Defect Detection in Pipeline Using Acoustic Pulse Reflectometry

  • Mohd Shahrul Azmi Mohamad Yusoff

Student thesis: Phd


Early detection of defects in the commercial piping system is important in preventing large and expensive repairs due to huge unprecedented failure caused by corrosion, blockage or structural deformation. Over the years, various non-destructive inspection methods were used within the multimillion oil and gas industry to prevent losses in both people and money. Studies have been done on stable isotropic media by means of studying the ultrasonic guided test. The dispersive nature of propagation within solid media requires diagnoses from technicians with great experiences, in interpreting the signals acquired through the available sensors and limited to a short distance inspection due to the high attenuation effect. Meanwhile, acoustic pulse reflectometry (APR) within the travelling fluid medium offers an on-line long-range detection potential in a simpler plane wave solution. Although the use of current APR method for locating the non-conformity within a pipeline is straight forward using flight time analysis, the reconstruction knowledge of the blockages or leakages from the response is limited. The incoming input and the response signature are in need of greater understanding. Therefore, in this research, the time domain reflectometry was investigated for various acoustic wave reflections from defects within a pipeline system by means of analytical solution, experimental procedures, and finite element analysis. The travelling potential of input pulse was initially studied for various frequency and amplitude using analytical model, and later modelled in fluid-solid-interface module within 3-D finite element software. The cut off limit of plane wave frequency before higher order mode excitation was determined. Based on the plane wave excitation frequency limit, suitable frequency range of input pulse for long pipeline was further investigated by designing sensitivity analysis test rig. A modification was introduced to the governing attenuation equation for plane wave model of various diameters by exponentially fitting the experimental peak decay of propagating input pulse results, and later adopted into the analytical reconstruction of blockage geometry. Blockages of different sizes, porosity and length were introduced in the experiment to understand the propagation of acoustic wave within the pipe and its echoed signals from non-conformity. Classifications of blockage and length based on the acquired responses were developed using time and frequency domain analysis and compared to the analytical model. Responses from open end excitation were then used as the input to the classification of blockage parameters and trained using neural network for faster processing. This thesis narrowed the gap of knowledge by establishing the methodology for attenuation coefficient using the curve fitting method of multiple pipe reflection, the classifying method of blockage within a pipeline and the training of neural network data from finite element analysis simulation. The results show a great improvement to the detection and re-construction techniques for blockage percentage and length based on the signature of responses for pipeline inspection using APR. The research established different input signals responses, experimental model for determination of defects in pipe and new empirical determination for attenuation coefficient for propagating sound pulse in pipe using single sensor. All these findings will be great input to field application procedures for pipeline inspection.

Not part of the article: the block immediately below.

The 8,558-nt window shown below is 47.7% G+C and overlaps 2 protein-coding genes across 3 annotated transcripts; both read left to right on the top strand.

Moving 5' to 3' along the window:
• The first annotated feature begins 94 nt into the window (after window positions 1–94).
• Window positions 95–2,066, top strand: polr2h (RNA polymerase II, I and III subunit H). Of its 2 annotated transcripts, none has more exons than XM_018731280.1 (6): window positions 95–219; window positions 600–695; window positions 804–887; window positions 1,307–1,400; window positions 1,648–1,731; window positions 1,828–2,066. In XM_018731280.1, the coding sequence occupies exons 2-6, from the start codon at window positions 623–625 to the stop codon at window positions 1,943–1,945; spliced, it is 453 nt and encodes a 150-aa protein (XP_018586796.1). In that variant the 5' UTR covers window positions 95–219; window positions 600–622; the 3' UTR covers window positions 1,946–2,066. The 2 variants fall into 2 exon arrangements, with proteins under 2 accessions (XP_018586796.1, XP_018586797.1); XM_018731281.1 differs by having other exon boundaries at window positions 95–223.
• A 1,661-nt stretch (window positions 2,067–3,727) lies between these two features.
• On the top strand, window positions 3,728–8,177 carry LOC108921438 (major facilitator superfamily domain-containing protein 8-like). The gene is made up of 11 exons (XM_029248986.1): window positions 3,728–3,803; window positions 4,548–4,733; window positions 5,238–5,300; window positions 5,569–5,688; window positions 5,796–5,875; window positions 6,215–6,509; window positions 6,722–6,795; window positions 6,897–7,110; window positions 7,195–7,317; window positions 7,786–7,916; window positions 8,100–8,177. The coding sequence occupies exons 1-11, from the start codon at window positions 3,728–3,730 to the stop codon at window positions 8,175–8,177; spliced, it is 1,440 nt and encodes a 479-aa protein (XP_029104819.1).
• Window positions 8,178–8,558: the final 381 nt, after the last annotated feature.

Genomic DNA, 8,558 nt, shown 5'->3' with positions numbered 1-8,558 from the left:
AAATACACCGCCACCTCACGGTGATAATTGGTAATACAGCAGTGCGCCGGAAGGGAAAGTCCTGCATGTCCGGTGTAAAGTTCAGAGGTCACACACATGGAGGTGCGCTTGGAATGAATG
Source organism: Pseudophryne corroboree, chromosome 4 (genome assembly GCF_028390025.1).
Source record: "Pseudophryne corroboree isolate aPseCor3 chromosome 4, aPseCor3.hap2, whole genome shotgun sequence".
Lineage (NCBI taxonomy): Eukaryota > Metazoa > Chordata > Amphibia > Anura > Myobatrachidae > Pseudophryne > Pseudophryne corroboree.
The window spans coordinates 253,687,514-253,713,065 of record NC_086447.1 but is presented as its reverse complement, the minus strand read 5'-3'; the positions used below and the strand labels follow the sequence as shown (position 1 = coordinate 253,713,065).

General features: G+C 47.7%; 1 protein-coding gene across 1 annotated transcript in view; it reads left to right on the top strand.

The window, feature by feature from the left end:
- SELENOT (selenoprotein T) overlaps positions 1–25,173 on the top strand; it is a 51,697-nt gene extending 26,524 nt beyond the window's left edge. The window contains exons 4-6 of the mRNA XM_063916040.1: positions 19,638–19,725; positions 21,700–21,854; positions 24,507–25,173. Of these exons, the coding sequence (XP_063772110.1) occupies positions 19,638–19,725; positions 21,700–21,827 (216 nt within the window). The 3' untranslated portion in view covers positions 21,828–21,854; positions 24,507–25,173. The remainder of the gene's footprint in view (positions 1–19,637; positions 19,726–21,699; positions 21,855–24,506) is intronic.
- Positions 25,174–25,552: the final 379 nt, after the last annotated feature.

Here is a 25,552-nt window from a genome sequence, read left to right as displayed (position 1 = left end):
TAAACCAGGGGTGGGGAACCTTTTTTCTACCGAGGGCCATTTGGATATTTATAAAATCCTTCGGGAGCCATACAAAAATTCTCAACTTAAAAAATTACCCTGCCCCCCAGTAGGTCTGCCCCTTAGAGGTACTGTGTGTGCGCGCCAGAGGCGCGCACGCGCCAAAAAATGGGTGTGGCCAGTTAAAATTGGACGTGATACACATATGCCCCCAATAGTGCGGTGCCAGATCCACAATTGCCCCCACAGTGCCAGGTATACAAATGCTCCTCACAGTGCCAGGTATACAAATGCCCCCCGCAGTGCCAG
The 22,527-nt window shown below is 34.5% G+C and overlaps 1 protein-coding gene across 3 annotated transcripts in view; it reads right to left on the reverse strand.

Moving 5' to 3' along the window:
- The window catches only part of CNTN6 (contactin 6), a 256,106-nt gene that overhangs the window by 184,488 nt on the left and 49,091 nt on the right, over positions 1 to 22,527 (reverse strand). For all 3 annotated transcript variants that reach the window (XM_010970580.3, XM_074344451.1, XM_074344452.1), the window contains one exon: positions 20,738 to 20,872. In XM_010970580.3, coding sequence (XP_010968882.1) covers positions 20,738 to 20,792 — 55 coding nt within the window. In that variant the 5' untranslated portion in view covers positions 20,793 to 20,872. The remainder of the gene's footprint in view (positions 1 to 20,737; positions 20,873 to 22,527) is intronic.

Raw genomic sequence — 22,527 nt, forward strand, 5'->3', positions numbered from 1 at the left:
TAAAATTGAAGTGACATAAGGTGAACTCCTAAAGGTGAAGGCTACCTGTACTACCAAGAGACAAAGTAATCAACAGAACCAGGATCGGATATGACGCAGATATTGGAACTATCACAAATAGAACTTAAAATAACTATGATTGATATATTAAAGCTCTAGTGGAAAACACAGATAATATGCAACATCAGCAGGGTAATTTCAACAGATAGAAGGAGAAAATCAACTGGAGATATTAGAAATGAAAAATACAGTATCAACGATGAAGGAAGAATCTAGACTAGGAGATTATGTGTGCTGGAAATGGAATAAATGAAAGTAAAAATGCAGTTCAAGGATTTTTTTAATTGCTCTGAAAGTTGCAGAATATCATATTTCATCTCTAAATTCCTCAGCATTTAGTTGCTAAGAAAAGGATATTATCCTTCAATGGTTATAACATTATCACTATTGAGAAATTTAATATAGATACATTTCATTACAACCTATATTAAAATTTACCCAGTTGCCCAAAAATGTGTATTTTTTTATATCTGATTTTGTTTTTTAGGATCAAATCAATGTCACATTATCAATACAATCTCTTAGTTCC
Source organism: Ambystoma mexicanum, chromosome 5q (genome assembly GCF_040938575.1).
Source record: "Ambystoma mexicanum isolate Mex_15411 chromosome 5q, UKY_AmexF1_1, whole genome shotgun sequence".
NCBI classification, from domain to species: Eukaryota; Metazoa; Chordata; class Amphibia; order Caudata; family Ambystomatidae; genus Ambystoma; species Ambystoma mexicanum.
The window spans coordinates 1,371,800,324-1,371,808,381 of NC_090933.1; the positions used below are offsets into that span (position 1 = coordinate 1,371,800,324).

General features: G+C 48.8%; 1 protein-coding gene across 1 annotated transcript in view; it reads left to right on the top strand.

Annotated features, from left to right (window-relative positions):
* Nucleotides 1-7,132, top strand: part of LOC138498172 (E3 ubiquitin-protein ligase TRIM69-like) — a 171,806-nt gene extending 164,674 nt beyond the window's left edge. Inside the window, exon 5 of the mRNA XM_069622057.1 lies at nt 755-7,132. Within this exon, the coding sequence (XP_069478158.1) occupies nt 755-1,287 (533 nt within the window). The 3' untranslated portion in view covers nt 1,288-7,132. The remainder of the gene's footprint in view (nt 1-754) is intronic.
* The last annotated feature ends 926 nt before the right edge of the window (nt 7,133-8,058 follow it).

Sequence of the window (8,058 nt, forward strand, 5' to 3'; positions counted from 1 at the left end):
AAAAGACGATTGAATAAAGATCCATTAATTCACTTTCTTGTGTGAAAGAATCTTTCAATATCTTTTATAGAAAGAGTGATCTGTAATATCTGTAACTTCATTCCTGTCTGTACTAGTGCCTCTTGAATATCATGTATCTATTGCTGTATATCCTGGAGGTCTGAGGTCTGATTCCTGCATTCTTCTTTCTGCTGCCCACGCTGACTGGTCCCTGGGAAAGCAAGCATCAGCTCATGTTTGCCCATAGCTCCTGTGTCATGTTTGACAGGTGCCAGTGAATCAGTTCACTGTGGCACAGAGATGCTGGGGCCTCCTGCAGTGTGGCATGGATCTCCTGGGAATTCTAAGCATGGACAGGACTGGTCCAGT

Date of Award1 Aug 2019
Original languageEnglish
Awarding Institution
  • The University of Manchester
SupervisorParthasarathi Mandal (Supervisor) & Jyoti Sinha (Supervisor)


  • pipeline
  • acoustic
  • finite element
  • ndt
  • reflectometry

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